Winter is here and once again anglers from Copenhagen discuss if the cod are staying in the harbour or moves out to deeper water. Ewout Mannes is not much into discussions without data, so he bought a “Deeper” which is a castable sonar, that can show you how many fish are beneath it and what depth they are in. It can also give you an indication of their size. I really look forward to follow his findings in the future. Read his first test results from a bassin in Nordhavn here.
What is a Deeper?
A Deeper is the perfect way for streetfishermen to find out if there are fish in the area and what the bottom looks like. Using an underwater camera or doing some scuba diving is not optimal in 5 degrees celsius in the harbour, so I went online and did some research if there were any other options. Then I found a company called Deeper. They make a small castable sonar that connects trough Wi-Fi or Bluetooth to a phone / tablet. After some searching I found a good deal and bought a Deeper Pro Plus with a night vision cap. If there are any others that want to know how the Deeper works you can follow this link: https://deepersonar.com/uk/en_gb/how-it-works/how-sonars-work
What did it show when you used it in Nordhavn?
Ok, so the location we went to fish was 10,3 meters deep. This image below is from the Deeper when I am reeling it in. So it’s moving on the surface and the fish are moving under it. On the right hand side you see the depth in meters. At number 1 you can see there is a cluster of fish on the 2,7 meter mark, these are probably some smaller group fish. Because there is a lot of small sonar hits and the fish are moving in a pack. Number 2 shows a fish on the 5,5 meter mark. This is a bigger fish because the sonar hit is a thicker mark. Right after you see a fish moving to deeper water. Number 3 shows 6 fishes that are hanging around the bottom.
The image below was taken when the Deeper was stationary on the surface and moving very slowly in the current of the waves. At number 1 there is a fish that is just hanging on the same spot and creates a long line on the screen. This on a depth of 6 meters. Right under this fish is another fish that is moving to deeper water. Going from 6 meters to 10 meters. Number 2 shows a fish that is slowly rising from 3 meters to 2,7 meter. Number 3 shows a fish / fishes that are on the bottom of the bassin.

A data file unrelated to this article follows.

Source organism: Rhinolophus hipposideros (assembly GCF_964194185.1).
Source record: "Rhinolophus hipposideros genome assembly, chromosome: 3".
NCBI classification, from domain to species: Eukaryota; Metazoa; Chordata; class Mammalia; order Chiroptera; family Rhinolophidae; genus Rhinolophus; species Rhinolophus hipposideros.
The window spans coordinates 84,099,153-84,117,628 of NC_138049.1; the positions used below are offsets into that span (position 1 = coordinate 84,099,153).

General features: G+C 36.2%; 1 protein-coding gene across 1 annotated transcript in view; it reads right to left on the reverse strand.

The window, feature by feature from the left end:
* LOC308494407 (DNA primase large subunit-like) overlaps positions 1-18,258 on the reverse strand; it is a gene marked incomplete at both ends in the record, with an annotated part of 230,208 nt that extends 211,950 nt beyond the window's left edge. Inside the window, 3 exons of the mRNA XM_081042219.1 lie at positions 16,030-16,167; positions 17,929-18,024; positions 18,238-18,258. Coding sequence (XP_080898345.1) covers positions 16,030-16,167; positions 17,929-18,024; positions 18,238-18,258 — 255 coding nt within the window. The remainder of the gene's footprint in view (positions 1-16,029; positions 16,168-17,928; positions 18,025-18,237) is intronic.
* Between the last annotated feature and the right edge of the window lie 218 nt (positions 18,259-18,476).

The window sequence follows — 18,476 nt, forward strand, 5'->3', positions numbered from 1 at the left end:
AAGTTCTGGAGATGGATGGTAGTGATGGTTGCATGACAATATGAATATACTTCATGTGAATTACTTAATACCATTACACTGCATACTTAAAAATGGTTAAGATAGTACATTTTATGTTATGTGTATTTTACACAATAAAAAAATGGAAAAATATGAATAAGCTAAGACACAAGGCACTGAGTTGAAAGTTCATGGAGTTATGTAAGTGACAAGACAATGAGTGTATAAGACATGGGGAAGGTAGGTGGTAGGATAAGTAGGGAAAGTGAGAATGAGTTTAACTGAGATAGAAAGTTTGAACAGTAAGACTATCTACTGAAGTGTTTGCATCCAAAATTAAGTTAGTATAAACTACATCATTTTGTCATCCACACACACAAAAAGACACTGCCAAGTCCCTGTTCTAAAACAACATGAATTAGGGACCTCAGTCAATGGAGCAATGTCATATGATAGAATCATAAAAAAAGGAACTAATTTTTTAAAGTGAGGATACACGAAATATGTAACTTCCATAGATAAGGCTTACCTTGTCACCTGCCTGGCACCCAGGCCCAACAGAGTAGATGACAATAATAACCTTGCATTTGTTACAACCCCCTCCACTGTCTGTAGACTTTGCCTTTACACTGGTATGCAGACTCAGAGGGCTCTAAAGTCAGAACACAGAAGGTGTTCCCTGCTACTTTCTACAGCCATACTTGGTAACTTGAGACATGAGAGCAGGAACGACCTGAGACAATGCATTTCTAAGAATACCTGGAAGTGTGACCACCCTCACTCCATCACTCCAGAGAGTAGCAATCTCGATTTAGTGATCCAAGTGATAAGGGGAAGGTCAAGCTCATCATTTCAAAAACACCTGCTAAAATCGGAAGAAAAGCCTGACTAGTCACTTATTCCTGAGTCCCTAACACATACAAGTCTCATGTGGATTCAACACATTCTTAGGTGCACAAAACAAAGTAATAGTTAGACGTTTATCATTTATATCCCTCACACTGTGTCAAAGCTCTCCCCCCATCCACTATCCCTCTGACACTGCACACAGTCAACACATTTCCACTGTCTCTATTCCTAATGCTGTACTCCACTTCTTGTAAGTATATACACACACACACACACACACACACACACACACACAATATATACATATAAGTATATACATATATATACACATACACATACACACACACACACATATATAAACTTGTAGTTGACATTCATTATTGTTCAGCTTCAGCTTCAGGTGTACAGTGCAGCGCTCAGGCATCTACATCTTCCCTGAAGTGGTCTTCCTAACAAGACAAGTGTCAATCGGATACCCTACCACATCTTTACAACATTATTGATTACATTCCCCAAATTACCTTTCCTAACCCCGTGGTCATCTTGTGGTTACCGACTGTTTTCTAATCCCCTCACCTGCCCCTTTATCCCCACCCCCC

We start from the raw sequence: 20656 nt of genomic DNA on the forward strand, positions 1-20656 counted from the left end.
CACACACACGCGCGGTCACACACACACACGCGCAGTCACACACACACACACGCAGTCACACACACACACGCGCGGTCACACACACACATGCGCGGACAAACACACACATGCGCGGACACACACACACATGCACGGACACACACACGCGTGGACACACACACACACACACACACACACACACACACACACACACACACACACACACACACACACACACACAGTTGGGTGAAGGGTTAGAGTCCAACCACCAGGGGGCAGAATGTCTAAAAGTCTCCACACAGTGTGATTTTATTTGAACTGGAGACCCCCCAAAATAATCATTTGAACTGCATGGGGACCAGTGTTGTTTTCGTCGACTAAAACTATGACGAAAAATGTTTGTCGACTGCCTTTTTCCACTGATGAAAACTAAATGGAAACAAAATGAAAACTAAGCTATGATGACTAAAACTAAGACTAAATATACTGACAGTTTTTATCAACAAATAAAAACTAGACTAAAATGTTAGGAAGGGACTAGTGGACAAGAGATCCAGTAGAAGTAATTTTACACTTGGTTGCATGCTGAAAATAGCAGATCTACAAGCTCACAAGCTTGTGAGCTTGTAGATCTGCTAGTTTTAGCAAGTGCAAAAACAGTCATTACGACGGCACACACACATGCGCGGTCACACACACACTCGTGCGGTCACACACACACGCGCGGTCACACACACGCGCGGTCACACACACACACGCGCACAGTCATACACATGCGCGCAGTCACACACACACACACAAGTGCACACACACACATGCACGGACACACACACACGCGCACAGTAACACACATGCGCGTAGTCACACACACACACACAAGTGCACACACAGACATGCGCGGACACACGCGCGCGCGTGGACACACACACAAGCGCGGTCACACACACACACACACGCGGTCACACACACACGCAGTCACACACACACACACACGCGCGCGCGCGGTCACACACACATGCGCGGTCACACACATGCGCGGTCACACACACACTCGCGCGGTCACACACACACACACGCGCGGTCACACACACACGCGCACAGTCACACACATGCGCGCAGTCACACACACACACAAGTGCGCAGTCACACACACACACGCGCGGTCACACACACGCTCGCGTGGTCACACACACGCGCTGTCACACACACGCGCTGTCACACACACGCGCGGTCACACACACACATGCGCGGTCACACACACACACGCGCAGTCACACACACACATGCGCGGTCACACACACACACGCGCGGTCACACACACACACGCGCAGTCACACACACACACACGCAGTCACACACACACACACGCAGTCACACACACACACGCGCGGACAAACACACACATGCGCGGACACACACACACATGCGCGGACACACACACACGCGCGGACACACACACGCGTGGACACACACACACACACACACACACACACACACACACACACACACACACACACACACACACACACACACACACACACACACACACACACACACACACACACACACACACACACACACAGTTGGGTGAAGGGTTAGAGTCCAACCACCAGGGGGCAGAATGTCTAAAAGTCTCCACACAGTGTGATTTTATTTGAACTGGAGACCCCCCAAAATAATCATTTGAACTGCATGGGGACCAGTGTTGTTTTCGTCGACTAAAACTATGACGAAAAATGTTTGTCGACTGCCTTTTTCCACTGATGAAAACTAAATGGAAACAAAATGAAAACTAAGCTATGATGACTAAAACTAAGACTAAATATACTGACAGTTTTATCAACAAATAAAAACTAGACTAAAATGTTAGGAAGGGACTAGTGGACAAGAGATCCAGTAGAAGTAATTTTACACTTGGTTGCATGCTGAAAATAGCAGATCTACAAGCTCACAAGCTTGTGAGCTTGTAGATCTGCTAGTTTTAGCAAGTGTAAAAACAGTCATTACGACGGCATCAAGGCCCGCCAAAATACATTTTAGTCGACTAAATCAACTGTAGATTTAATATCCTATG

So I can easily conclude there is still fish on this spot and some of them are of a good size.
For the more technical minded can you explain more about how the sonar works?
The Deeper Pro Plus has a built-in GPS and it can send a wide beam (55°) or narrow beam (15°) at 15 pulses per second. The maximum depth it can detect is 80 meters. The built-in GPS makes it possible to make underwater maps from the area you want to look at. These maps are saved in your Lakebook, which is an online map that you can use for choosing where to fish.
The beam makes a cone through the water it is moving over. Wide beam scanning is good for quickly scanning large areas and getting overall information on depth and bottom structure, but the accuracy and detail will be lower. I made a comparison of the beam diameters on the bottom. The depth of the water is 10,3 meters in this comparison.
So the images on the screen of the phone / tablet are from a cone with a diameter of 10,7 meter on the bottom when a wide beam is used and 2,7 meter on the bottom when a narrow beam is used.
The images are scrolling on screen because the Deeper sends new information all the time. Fish are shown as lines or arcs of yellow/green color. You’ll only get arches from moving fish (or if your sonar is moving over them). If your sonar and the fish are both stationary, you will see a line instead of an arch. You’ll only get a full arch if the fish moves through the full sonar cone. If a fish swims through part of your cone, it will show as a half-arch or a thick dash. The pictures here are made with wide beam and the lines and arches you see are the fish.
What do you plan to explore with your Deeper in the near future?
I am planning to go to some more bassins and check out the depth and objects that could be there. Of course I will also be looking if there is any fish there. Another idea is to go to some lakes and test it in freshwater with sloping banks. If anyone has any other good ideas or questions please write a comment down below.